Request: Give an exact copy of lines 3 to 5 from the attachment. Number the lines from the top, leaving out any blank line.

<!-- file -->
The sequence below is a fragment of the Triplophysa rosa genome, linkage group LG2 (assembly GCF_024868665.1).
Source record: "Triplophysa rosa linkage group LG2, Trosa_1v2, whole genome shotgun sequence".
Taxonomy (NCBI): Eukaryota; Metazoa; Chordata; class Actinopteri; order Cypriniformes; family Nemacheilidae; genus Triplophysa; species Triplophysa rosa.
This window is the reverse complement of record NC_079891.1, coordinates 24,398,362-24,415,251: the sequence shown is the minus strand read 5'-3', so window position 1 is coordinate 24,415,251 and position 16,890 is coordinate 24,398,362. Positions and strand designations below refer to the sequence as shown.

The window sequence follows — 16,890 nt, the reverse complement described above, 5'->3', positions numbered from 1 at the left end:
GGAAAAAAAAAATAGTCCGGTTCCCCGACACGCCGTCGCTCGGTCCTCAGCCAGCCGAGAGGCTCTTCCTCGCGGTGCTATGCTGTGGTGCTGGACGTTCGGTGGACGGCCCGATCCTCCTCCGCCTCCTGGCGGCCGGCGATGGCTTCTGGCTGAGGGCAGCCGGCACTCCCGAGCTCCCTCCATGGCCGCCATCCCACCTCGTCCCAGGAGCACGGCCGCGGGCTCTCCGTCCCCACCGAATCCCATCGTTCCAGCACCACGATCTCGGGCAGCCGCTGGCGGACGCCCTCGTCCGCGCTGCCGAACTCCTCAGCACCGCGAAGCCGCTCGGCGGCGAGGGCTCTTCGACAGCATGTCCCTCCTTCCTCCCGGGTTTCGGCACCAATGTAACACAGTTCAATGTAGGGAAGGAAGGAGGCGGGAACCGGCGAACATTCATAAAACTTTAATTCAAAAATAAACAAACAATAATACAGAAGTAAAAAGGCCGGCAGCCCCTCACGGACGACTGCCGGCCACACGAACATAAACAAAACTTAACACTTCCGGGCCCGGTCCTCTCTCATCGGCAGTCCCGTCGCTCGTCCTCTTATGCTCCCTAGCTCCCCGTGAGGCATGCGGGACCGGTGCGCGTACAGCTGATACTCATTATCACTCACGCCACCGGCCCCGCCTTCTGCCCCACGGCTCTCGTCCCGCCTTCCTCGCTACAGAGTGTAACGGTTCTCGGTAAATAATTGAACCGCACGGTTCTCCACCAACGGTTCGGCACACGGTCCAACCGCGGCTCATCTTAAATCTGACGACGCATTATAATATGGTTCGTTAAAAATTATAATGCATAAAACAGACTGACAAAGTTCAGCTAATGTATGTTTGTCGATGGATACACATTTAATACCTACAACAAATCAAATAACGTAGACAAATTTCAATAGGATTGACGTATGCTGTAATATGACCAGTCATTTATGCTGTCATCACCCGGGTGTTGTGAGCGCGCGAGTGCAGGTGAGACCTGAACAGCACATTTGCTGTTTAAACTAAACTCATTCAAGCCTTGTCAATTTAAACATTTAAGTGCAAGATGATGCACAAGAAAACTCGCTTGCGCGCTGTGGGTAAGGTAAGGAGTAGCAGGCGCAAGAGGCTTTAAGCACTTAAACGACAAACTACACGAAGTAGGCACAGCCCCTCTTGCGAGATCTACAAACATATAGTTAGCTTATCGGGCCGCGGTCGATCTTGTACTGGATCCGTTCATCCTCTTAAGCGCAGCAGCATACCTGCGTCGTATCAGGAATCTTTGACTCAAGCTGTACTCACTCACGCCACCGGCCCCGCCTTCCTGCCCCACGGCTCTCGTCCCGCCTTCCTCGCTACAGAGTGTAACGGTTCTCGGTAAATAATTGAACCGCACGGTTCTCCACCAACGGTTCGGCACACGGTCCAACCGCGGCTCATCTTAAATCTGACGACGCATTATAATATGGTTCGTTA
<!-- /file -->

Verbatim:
Taxonomy (NCBI): Eukaryota; Metazoa; Chordata; class Actinopteri; order Cypriniformes; family Nemacheilidae; genus Triplophysa; species Triplophysa rosa.
This window is the reverse complement of record NC_079891.1, coordinates 24,398,362-24,415,251: the sequence shown is the minus strand read 5'-3', so window position 1 is coordinate 24,415,251 and position 16,890 is coordinate 24,398,362. Positions and strand designations below refer to the sequence as shown.

The window sequence follows — 16,890 nt, the reverse complement described above, 5'->3', positions numbered from 1 at the left end: